It marks the first meet since the coronavirus pandemic for Felix, bidding to make her fifth Olympic team and first as a mom. The pandemic and restrictions in California forced her to train on streets.

“Everything is still pretty much locked down,” she said. “You can’t get onto a track without jumping a fence.”

Felix admitted she’s “definitely not sharp” going into her first race since February.

“Once we knew for sure that the Olympic Games would be postponed, we really had to think about being at our best a year from now,” said Felix, a 34-year-old bidding to break Michael Johnson‘s record as the oldest Olympic 400m medalist. “In my situation and where I’m at in my career, I had to make some adjustments, just with the level of impact on my body so that I could still be able to continue to train, but to save something and to have that one last time to be at my best next year. I definitely think things have shifted now.”

Lyles raced last Saturday at a small meet in Florida, outsprinting Justin Gatlin in a 100m heat (9.93 seconds to 9.99 with a hefty four meter/second tailwind).

The regular Diamond League calendar is scheduled to resume in August.

Here are the Inspiration Games entry lists. Here’s the schedule of events (all times Eastern):

1:35 p.m. ET — Men’s Pole Vault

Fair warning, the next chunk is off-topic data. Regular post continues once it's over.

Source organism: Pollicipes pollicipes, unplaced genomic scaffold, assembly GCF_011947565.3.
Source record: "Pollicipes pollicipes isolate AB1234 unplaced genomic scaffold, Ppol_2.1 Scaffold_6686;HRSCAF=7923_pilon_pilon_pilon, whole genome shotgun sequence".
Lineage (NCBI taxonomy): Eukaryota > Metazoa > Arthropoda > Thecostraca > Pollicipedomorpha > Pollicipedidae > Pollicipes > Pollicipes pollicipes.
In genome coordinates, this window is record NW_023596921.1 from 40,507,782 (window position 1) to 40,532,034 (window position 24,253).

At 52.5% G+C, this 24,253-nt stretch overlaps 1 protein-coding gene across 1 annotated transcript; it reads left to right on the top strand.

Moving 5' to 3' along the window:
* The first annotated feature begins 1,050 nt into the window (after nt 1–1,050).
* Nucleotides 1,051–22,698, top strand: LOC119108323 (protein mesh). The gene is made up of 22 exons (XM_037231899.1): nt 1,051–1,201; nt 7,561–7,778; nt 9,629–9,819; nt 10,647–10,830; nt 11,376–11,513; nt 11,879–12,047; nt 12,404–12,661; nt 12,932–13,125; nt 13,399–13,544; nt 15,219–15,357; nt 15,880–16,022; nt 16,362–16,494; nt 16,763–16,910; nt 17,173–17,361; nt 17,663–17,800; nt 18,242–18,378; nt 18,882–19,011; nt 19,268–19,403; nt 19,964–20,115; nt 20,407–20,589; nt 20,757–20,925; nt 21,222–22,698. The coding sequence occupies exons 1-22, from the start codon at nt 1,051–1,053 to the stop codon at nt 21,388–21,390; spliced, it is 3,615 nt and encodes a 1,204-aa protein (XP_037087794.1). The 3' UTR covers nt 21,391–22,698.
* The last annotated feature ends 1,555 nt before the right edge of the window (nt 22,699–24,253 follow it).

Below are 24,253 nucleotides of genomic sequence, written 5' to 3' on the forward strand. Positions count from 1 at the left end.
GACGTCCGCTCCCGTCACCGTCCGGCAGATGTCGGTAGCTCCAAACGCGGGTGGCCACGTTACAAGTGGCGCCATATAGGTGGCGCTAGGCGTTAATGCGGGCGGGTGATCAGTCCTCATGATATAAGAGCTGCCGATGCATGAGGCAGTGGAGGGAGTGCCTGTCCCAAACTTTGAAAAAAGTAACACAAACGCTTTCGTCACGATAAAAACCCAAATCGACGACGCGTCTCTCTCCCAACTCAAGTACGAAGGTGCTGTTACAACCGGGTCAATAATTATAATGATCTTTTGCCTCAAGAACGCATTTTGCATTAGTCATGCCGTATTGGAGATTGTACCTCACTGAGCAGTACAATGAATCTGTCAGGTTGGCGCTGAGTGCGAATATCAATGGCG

1:35 — Women’s Pole Vault
2:05 — Men’s Triple Jump
2:10 — Women’s 150m
2:27 — Men’s 100 Yards
2:41 — Women’s 300m Hurdles
3:06 — Men’s 200m
3:20 — Women’s 3x100m Relay

Here are five events to watch:

Women’s Pole Vault — 1:35 p.m.
Greek Katerina Stefanidi, a Stanford grad, and American Sandi Morris renew their rivalry. Stefanidi will be in California. Morris will be in Florida. Swede Angelica Bengtsson rounds out the field. Stefanidi relegated Morris to silver at the 2016 Olympics and 2017 Worlds. But Morris snapped’ Stefanidi’s streak of eight straight wins in their head-to-head back in 2018 and has bettered Stefanidi in four of their last six meetings.

Men’s Triple Jump — 2:05 p.m.
Double Olympic champion Christian Taylor takes on longtime rival Pedro Pablo Pichardo, a Cuban-born Portuguese, and American Omar Craddock. Taylor bettered Pichardo in five of their last six meetings. In more than 30 meets together, Taylor has lost to Craddock just once (when Taylor has competed in full).

Women’s 150m — 2:10 p.m.
Felix and Miller-Uibo go head to head for the first time since the 2017 World Championships. Their most memorable duel came at the Rio Olympics, where a diving Miller-Uibo edged Felix by .07 for 400m gold. While Miller-Uibo and Felix primarily compete over a full lap, the 150m is closer to Kambundji’s wheelhouse. The Swiss earned 200m bronze at the 2019 World Championships, taking advantage of a depleted field.

Men’s 100 Yards — 2:27 p.m.
Triple Olympic medalist Andre De Grasse of Canada, Olympic 110m hurdles champion Omar McLeod of Jamaica and French veteran Jimmy Vicaut all train in Florida and will presumably be racing at the same venue on Thursday. The 100 yards is scantly contested in top-level meets. Nobody has broken nine seconds in a 100-yard (91.44-meter) race, according to World Athletics. But Usain Bolt‘s estimated 100-yard time en route to his 2009 world record in the 100m was 8.87 seconds.

Men’s 200m — 3:06 p.m.
Lyles has lost an outdoor 200m just once in this Olympic cycle and wouldn’t normally be pestered by Lemaitre or Martina, but these are unusual times and this an unusual competition. Lemaitre is the Olympic bronze medalist but was sixth at last year’s French Championships. Martina, 36, and, like Lemaitre, hasn’t broken 20 seconds in more than three years.